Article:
Thursday, May 26, 2011

Mexico City Markets - Foodie Paradise

A friend had a story of hers published recently over at and I thought I'd share it here. The topic is one of my favorites - Mexico City markets, which range from once-a-week farmer's street markets, to permanent neighbourhood level traditional markets to the gigantic (600,000 sq feet!) Central de Abastos. Her story can be found here. Some exceprts...

As we always say, one of the best ways to explore a place is to mingle with the locals at the market, and that's especially true in a dynamic destination like Mexico City.

Locals Leigh Thelmadatter and Alejandro Linares Garcia share their insider market guide to Mexico City.

"I went from market to market for years, because Mexico is in its markets." - Pablo Neruda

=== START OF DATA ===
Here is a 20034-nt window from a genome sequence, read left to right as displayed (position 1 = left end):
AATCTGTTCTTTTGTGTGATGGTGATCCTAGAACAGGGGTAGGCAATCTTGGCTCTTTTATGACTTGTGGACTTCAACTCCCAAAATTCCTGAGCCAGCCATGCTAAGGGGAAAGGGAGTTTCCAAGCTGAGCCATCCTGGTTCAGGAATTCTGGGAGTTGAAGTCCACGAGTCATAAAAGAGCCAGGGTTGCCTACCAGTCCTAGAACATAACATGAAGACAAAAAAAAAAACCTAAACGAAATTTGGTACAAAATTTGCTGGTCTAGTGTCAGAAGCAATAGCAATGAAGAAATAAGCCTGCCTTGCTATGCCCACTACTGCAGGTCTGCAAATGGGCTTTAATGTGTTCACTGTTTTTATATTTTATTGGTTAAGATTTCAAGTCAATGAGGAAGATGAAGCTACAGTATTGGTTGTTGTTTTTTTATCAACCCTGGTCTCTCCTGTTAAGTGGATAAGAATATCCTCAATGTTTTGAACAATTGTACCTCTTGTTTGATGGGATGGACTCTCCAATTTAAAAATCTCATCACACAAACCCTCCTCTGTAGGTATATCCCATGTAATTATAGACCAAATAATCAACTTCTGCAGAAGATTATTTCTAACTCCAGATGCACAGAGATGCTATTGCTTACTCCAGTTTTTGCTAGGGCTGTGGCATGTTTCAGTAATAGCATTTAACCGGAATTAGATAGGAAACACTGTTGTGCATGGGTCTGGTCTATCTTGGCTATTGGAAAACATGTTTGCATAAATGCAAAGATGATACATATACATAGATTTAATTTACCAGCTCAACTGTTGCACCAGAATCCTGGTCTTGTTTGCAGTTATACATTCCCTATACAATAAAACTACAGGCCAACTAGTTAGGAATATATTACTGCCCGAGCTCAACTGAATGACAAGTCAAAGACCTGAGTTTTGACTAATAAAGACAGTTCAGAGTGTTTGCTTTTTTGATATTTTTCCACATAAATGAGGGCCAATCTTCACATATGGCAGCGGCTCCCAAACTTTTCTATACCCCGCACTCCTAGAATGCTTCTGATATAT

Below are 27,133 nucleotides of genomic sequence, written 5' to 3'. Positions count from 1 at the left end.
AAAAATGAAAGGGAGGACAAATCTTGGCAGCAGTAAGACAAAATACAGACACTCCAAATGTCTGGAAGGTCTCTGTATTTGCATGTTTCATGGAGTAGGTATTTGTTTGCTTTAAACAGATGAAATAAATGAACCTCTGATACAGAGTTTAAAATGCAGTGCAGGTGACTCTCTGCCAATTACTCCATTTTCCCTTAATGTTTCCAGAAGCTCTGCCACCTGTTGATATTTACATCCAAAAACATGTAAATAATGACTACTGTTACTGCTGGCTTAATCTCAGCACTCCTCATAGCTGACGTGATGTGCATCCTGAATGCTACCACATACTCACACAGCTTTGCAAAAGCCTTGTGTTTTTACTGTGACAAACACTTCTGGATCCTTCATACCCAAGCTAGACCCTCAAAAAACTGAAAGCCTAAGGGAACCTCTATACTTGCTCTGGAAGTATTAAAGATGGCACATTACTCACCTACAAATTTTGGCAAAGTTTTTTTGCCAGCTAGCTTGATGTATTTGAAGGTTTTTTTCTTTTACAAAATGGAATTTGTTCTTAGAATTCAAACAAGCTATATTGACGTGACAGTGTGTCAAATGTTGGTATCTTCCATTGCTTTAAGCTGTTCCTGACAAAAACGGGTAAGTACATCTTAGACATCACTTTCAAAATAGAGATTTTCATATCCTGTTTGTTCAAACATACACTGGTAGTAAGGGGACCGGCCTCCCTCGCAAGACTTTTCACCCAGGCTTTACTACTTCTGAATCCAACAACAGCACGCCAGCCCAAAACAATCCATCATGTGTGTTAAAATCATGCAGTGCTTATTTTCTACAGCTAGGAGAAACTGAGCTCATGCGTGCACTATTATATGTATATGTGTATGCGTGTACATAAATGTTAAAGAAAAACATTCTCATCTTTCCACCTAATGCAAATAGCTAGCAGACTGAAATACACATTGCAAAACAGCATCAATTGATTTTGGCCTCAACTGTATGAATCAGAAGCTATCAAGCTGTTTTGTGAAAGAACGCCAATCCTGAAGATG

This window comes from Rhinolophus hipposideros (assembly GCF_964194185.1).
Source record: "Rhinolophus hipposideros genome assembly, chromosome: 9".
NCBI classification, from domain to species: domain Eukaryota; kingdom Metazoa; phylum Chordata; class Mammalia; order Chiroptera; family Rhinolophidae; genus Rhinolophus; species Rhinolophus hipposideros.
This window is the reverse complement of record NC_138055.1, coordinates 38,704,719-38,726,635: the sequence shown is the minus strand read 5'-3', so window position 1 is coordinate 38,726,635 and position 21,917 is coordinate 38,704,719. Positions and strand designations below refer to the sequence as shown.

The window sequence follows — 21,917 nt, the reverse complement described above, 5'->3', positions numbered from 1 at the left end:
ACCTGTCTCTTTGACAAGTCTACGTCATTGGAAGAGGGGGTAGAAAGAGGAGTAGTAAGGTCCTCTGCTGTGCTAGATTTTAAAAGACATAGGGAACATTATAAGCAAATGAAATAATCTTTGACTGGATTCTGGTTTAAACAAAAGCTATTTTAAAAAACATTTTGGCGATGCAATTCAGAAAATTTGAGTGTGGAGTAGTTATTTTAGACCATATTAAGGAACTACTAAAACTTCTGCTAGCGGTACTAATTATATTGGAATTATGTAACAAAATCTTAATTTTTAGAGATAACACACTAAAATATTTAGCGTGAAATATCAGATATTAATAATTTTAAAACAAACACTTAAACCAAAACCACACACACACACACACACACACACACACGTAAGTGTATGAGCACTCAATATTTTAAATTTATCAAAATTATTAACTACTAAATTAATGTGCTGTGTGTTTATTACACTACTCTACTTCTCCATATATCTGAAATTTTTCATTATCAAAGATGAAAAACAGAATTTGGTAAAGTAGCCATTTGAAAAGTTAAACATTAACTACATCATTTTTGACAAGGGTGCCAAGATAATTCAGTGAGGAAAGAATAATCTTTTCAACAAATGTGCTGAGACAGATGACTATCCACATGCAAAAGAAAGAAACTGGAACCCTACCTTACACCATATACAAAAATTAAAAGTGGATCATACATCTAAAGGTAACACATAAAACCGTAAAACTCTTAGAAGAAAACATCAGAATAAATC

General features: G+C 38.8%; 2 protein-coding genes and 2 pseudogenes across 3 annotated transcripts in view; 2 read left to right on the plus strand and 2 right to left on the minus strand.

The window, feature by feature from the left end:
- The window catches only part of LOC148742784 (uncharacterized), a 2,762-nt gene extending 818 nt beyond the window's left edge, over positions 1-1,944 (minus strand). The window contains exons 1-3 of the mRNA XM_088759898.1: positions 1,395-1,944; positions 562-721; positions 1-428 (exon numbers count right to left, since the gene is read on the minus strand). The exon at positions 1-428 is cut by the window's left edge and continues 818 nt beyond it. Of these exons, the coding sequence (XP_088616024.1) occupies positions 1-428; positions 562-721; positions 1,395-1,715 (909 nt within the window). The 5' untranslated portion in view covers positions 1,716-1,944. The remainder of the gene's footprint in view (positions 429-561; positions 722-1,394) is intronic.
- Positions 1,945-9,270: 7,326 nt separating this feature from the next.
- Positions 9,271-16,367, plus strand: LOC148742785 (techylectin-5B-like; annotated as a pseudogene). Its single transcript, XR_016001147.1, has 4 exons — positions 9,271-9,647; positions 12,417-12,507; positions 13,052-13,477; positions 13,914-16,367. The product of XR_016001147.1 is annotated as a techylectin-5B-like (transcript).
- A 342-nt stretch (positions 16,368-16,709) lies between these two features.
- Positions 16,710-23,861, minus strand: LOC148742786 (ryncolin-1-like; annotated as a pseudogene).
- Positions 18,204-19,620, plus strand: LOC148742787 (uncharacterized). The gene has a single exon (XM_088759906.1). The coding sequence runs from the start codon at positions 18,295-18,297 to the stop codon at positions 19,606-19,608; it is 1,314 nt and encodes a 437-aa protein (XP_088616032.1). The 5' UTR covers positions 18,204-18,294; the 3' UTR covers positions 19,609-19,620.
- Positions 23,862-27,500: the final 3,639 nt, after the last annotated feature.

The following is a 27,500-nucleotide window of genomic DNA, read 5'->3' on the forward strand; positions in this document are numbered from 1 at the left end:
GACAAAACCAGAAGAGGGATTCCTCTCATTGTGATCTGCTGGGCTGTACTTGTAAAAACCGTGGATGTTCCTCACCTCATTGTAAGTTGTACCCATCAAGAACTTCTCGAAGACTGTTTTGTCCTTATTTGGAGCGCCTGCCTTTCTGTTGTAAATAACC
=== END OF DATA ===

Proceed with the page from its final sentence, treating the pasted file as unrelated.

The beauty of Mexico City's markets lies in the diversity. From antiques to livestock to authentic cuisine, there's something for everyone.

For the foodie ...

At the more food-centric markets, you will find small dishes called antojitos (cravings) which include tacos, quesadillas, filled tortillas, local specialties like barbacoa, huaraches, Mexican-style shrimp cocktails, fried bananas, fruit salads with tropical fruits and fresh squeezed juices, even beer and aged tequila.


This is the city’s high-end food market, offering the freshest produce and the widest variety of fine cheeses and meats. With imported and domestic products, there's everything even exotic meats and seafood like ostrich, alligator, manta ray, snails and more. Fine bottles of aged tequila can also be found and chefs roam the stalls daily.


One of the city’s of the oldest, and the largest of the traditional markets, is in the old La Merced monastery. From food to housewares, this market offers a variety of goods.

The market sits near what used to be the docks that received most of the foodstuffs from all over the Valley of Mexico, when it was still filled by five lakes and the city itself was an island.